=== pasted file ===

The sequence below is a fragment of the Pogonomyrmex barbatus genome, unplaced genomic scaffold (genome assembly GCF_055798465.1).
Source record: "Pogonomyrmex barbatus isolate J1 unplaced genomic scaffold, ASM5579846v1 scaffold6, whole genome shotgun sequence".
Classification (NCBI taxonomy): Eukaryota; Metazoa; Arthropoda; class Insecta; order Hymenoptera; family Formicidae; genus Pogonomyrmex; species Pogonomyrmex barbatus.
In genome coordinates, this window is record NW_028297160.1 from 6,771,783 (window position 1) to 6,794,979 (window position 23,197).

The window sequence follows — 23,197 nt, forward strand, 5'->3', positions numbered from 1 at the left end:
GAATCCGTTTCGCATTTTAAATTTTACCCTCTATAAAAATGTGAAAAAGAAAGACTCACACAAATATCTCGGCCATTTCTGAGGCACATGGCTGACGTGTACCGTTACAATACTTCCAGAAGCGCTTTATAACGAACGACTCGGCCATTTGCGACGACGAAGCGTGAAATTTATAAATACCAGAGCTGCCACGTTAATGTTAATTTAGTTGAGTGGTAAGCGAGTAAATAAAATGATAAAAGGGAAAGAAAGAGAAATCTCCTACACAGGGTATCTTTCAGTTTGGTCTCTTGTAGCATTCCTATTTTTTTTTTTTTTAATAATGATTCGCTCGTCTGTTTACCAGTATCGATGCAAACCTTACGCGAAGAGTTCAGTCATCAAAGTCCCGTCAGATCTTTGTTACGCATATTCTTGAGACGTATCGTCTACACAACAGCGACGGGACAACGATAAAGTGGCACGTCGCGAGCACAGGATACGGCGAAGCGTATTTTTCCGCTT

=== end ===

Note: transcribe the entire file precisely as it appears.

The sequence below is a fragment of the Pogonomyrmex barbatus genome, unplaced genomic scaffold (genome assembly GCF_055798465.1).
Source record: "Pogonomyrmex barbatus isolate J1 unplaced genomic scaffold, ASM5579846v1 scaffold6, whole genome shotgun sequence".
Classification (NCBI taxonomy): Eukaryota; Metazoa; Arthropoda; class Insecta; order Hymenoptera; family Formicidae; genus Pogonomyrmex; species Pogonomyrmex barbatus.
In genome coordinates, this window is record NW_028297160.1 from 6,771,783 (window position 1) to 6,794,979 (window position 23,197).

The window sequence follows — 23,197 nt, forward strand, 5'->3', positions numbered from 1 at the left end:
GAATCCGTTTCGCATTTTAAATTTTACCCTCTATAAAAATGTGAAAAAGAAAGACTCACACAAATATCTCGGCCATTTCTGAGGCACATGGCTGACGTGTACCGTTACAATACTTCCAGAAGCGCTTTATAACGAACGACTCGGCCATTTGCGACGACGAAGCGTGAAATTTATAAATACCAGAGCTGCCACGTTAATGTTAATTTAGTTGAGTGGTAAGCGAGTAAATAAAATGATAAAAGGGAAAGAAAGAGAAATCTCCTACACAGGGTATCTTTCAGTTTGGTCTCTTGTAGCATTCCTATTTTTTTTTTTTTTAATAATGATTCGCTCGTCTGTTTACCAGTATCGATGCAAACCTTACGCGAAGAGTTCAGTCATCAAAGTCCCGTCAGATCTTTGTTACGCATATTCTTGAGACGTATCGTCTACACAACAGCGACGGGACAACGATAAAGTGGCACGTCGCGAGCACAGGATACGGCGAAGCGTATTTTTCCGCTT